Referring now to the drawings, FIG. 1 shows a light-emitting diode according to the invention. The semi-conductor member 1 of the light-emitting diode is arranged on a lead strip 2 according to FIG. 1, which may also be constructed as a reflector. The electrode located on thesurface of the semi-conductor member 1 is contacted by a lead wire 3 to thelead strip 4.
The casing of the light-emitting diode of FIG. 1 consists of plastic and has a rectangular cross-section. Accordingly, the casing has two pairs of outer surfaces, 5 and 6, with the surfaces of each pair being parallel to one another. The upper outer light-emitting surface 7 is curved outwards and, in fact, such that it has the effect of a lens which brings about uniform illumination and makes an image of the light source in enlarged form. The curvature is present substantially only in one direction according to FIG. 1, and in fact the curvature is from one narrow outer surface 6 to the other narrow outer surface 6.
The plastic casing of the light-emitting diode is produced, for example, bycasting or injection moulding. The plastic material, which consists for example of polycarbonate, is for example coloured in order to improve the contrast.
Moreover, the plastic material suitably contains glass powder in order to improve uniformity of illumination. The glass powder proportion amounts, for example, to 1 to 2%. The uniform illumination is further enhanced by amixture of a scattering medium.
By means of appropriate smoothing of the outer surfaces, total reflection of light is achieved on the outer surfaces, which light passes from the inside of the casing to the outer surfaces. This effects acts positively, especially when several light-emitting diodes are arranged adjacent and inseries according to FIGS. 2 and 3, since no light may pass over from the individual light-emitting diodes to adjacent light-emitting diodes. Therefore, the so-called "cross talk effect" between individual light-emitting diodes is prevented by means of the high smoothness of the outer surfaces of the casing. This means a further improvement in contrast.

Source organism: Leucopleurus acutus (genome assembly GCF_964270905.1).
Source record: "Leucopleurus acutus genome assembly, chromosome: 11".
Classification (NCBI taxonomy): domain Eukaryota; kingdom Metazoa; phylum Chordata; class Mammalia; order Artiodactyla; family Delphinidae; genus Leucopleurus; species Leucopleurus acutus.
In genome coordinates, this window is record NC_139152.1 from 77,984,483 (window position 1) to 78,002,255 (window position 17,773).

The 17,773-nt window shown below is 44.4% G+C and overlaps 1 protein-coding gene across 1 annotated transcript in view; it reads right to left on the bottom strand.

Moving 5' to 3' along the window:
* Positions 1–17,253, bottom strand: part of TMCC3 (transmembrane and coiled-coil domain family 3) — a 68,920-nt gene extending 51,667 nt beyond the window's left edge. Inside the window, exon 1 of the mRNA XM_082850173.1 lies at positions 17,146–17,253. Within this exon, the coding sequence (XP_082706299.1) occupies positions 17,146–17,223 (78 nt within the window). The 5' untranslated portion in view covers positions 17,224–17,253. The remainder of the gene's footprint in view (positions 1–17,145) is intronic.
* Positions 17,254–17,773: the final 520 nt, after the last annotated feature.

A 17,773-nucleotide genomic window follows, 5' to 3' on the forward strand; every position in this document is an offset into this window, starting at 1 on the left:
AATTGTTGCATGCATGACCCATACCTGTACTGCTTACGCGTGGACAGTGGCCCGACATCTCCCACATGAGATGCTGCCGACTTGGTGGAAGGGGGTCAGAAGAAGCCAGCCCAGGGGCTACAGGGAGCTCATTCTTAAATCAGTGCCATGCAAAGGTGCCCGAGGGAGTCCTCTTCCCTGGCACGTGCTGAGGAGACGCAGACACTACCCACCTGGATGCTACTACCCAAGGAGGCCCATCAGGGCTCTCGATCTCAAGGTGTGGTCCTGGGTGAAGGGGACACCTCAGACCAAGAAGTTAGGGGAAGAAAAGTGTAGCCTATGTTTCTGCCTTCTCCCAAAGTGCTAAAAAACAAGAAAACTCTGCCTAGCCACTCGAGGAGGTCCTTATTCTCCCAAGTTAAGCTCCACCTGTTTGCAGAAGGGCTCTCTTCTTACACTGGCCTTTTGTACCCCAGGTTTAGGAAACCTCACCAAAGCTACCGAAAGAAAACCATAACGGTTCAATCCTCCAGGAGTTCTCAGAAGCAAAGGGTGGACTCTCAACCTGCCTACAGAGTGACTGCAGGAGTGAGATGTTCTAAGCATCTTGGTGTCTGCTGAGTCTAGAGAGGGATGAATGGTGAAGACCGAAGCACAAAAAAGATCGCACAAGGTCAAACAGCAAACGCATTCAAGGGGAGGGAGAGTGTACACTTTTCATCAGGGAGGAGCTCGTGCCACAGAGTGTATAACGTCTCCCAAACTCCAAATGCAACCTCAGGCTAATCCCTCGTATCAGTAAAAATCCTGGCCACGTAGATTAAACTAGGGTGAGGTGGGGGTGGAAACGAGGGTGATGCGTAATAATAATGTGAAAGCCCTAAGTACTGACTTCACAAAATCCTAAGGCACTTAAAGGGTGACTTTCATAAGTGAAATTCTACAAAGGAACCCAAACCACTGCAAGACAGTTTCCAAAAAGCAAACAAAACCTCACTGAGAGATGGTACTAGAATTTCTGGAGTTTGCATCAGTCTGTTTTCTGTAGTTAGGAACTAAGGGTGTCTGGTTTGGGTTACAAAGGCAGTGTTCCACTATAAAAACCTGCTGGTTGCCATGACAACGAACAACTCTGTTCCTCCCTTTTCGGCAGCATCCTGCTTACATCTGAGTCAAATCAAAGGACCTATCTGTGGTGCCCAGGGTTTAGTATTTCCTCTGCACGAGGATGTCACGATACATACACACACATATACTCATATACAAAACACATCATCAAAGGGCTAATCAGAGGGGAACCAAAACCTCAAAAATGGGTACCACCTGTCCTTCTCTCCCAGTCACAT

FIGS. 2 and 3 show the special advantage of the invention which consists inthe fact that several light-emitting diodes may according to FIG. 2, be arranged adjacent and in series without gaps in a simple manner or, may according to FIG. 3, may be assembled to form a light-emitting package. Inthis manner large illuminated surfaces may be achieved which are uniformly illuminated. Triple colour assemblies, for example, are selected for graduation and matrix arrangement with the colours red, green and yellow.
It will be understood that the above description of the present invention is susceptible to various modification changes and adaptations.